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Discussion Starter #1
I just did the big update that came to me Wednesday. lately, windows and internet explorer have become almost inoperable. i can't read a news story that's maybe ten megabytes without hang ups, long scripts, and reloading a few times. my feelings are it's the 300 megabytes of advertising they jam in with what i wanted to read or see.

I haven't tried the new update much yet, but feel free to write in anything you have noticed about it.
 

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Which OS?
 

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Details my friend, details! Windows 10?

What was the update?
 

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sorry it is 10. i can't find my computer specs and you may have noticed my shift button doesn't work.
 

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i have intel i3 3.4 gigahertz processor and 6 gb memory.

found this by searching for 'system'.

i haven't upgraded this dell pc at all i think it's from 2012, that was the date for the bios.


as far as the update, i haven't noticed much.
 

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i have intel i3 3.4 gigahertz processor and 6 gb memory.

found this by searching for 'system'.

i haven't upgraded this dell pc at all i think it's from 2012, that was the date for the bios.


as far as the update, i haven't noticed much.
There's you're issue.

The I3 isn't a bad processor, but it's not about the processor so much as the hard drive speed these days.

I'd bump up to 8GB ram, set your page file to 12,288mb, and migrate your boot drive to a SSD, then store your personal files (desktop, documents, pictures, etc) on your old hard drive.

The new update overall works ok, but something is dragging your PC down. Are you running Norton or McAfee antivirus? Have a software firewall? Those AV's are performance killers, and software firewalls are useless. You can get a real, hardware firewall for less than $300, or put together a cheap linux box to do the work for you for even less.
 

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sorry it is 10. i can't find my computer specs and you may have noticed my shift button doesn't work.
Buy a new keyboard. They're cheap enough.

Never run more than one antivirus on a computer.
IMHO Norton and McAfee aren't worth the money, Windows Defender (Included with Windows 10) is good enough and it's free. On a side note, we use TrendMicro at work.

Yup, like others have said; it's time to buy a new computer or upgrade the one you have.

In my opinion the minimum system requirements for a modern system are an i5 processor, 8GB minimum of RAM, 16GB of RAM preferred, and a SSD (250 GB minimum, 500GB preferred).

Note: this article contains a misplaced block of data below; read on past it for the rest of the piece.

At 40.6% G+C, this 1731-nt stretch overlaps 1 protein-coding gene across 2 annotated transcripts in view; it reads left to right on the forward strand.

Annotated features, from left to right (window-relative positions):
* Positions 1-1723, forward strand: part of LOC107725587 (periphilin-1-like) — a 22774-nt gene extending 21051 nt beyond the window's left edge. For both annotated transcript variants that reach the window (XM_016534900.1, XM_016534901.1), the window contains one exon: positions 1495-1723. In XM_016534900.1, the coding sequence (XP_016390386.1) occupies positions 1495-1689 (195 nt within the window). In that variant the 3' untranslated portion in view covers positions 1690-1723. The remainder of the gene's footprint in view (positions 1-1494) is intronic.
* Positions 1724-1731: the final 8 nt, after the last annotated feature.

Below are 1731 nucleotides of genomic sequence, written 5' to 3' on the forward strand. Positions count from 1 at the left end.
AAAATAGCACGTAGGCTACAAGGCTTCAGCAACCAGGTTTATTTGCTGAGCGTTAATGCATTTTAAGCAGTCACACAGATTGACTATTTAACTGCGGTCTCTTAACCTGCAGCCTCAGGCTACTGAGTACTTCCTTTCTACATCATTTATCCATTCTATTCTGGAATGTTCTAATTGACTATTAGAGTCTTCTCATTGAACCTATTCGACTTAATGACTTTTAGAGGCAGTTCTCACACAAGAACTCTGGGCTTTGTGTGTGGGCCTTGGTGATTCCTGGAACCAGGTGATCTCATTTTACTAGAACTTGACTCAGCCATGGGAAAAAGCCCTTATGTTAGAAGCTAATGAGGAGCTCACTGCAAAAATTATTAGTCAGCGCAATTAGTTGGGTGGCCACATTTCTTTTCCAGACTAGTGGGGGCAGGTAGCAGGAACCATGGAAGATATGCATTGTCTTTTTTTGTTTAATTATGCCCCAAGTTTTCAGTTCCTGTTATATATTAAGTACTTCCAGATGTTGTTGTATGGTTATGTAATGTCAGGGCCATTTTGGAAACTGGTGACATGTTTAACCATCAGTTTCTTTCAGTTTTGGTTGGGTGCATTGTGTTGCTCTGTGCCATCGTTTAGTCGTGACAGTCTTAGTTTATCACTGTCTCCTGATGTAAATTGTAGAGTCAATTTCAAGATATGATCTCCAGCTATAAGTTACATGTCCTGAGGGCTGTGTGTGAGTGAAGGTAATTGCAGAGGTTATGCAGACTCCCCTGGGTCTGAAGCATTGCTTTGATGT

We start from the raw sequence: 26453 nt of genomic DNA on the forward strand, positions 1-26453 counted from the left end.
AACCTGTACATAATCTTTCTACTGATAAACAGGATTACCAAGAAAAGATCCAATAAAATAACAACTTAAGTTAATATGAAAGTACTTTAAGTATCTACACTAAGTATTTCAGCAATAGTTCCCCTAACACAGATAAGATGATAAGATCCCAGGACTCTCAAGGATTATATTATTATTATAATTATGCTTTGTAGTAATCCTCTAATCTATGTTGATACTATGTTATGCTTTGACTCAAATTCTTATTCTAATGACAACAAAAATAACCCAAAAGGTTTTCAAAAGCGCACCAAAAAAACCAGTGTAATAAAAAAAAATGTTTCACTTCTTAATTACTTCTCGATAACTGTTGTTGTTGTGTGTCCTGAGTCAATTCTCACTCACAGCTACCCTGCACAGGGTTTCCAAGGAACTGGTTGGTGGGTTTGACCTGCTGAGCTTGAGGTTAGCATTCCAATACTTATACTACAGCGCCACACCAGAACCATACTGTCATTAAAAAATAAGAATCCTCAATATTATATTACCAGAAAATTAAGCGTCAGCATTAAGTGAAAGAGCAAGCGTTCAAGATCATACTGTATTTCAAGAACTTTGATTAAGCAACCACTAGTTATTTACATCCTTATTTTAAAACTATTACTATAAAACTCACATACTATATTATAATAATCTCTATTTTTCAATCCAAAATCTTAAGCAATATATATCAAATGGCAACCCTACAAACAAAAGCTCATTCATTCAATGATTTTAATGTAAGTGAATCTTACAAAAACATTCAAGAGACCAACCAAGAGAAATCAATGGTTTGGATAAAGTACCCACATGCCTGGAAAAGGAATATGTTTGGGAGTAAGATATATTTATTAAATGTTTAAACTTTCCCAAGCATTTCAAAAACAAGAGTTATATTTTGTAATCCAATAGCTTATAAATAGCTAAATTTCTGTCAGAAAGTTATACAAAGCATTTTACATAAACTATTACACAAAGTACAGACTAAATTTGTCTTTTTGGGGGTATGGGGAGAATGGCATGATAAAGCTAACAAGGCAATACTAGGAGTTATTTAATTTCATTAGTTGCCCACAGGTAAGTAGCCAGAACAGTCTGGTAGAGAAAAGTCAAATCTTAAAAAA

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Discussion Starter #11
So i checked my page file size and it's at 1664mb. Will that 12,288mb recommendation work with my 6gb memory?

I never changed the page file size. Does it need to be a certain multiple?
 

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The biggest issue is the amount of memory you have vs. the page file size.

Things you can do:
Make Windows 10 performance sing by tweaking RAM, service settings

If you don't want to dump more cash into an old PC (like buying memory that is actually MORE expensive b/c its no longer what's mass produced than what is made today), consider sticking an extra USB stick into your PC and dedicating it to Readyboost. Sure, it ties up a USB port but see commentary in the wikipedia entry about performance boost for low mem systems since you are using the faster flash memory than the HDD.
https://www.winhelp.us/use-readyboost-in-windows-vista-and-7.html
https://en.wikipedia.org/wiki/ReadyBoost


Post up your Dell PC model #; if I have some extra mem laying around that matches your mem spec, I'll drop it in the mail to you. I'm sure others are open to doing the same as well.
Regards,
-g
 

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So i checked my page file size and it's at 1664mb. Will that 12,288mb recommendation work with my 6gb memory?

I never changed the page file size. Does it need to be a certain multiple?
I generally set the page file to 1.5x the physical memory. The 12288 is for 8GB Ram, but yes, it'll work fine with your 6GB. The concept is, instead of letting windows waste clock cycles on expanding/decreasing your page file, set it for a static size so that it will fill/drain it without using any extra processing time on the job. It's a minimal gain, but any gain is an improvement.
 

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I've just went thru and upgraded an older pc to a much better performing system, and the parts were dirt cheap.

Random thoughts:

If you're using a 32 bit version of windows, there are limits: 4GB max memory, and 2TB hard drives are the biggies.
If you have choices of OS systems, and no budget, using the "Server" version ups memory limits, adds more buffers, and is generally more usable for high performance.
You do have to load DirectX to run games, tho. :)

Do this first:

Look up the motherboard number, and search it to find the latest bios and program updates for your system, and save them to a folder on the main drive.

Find the biggest memory module size it will accept, as well as the intel chipset number, and the best 'approved' processor.